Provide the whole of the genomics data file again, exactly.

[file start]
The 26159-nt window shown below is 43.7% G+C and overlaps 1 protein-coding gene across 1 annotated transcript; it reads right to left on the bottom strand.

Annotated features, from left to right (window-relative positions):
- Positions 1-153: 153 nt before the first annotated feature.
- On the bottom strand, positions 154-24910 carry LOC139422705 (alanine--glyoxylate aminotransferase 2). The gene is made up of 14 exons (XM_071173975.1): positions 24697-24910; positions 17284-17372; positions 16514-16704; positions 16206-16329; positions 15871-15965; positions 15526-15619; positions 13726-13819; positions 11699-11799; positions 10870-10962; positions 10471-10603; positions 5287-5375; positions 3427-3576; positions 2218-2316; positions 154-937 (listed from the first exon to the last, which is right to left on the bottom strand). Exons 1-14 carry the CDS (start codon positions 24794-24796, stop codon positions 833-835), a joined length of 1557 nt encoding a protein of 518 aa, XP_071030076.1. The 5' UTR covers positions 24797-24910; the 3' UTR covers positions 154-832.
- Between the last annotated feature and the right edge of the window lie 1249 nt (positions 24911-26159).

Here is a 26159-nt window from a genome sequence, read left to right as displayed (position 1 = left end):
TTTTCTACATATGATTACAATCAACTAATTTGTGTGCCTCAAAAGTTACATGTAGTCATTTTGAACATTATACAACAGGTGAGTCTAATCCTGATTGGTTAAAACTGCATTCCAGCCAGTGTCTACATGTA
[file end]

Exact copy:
The 26159-nt window shown below is 43.7% G+C and overlaps 1 protein-coding gene across 1 annotated transcript; it reads right to left on the bottom strand.

Annotated features, from left to right (window-relative positions):
- Positions 1-153: 153 nt before the first annotated feature.
- On the bottom strand, positions 154-24910 carry LOC139422705 (alanine--glyoxylate aminotransferase 2). The gene is made up of 14 exons (XM_071173975.1): positions 24697-24910; positions 17284-17372; positions 16514-16704; positions 16206-16329; positions 15871-15965; positions 15526-15619; positions 13726-13819; positions 11699-11799; positions 10870-10962; positions 10471-10603; positions 5287-5375; positions 3427-3576; positions 2218-2316; positions 154-937 (listed from the first exon to the last, which is right to left on the bottom strand). Exons 1-14 carry the CDS (start codon positions 24794-24796, stop codon positions 833-835), a joined length of 1557 nt encoding a protein of 518 aa, XP_071030076.1. The 5' UTR covers positions 24797-24910; the 3' UTR covers positions 154-832.
- Between the last annotated feature and the right edge of the window lie 1249 nt (positions 24911-26159).

Here is a 26159-nt window from a genome sequence, read left to right as displayed (position 1 = left end):
TTTTCTACATATGATTACAATCAACTAATTTGTGTGCCTCAAAAGTTACATGTAGTCATTTTGAACATTATACAACAGGTGAGTCTAATCCTGATTGGTTAAAACTGCATTCCAGCCAGTGTCTACATGTA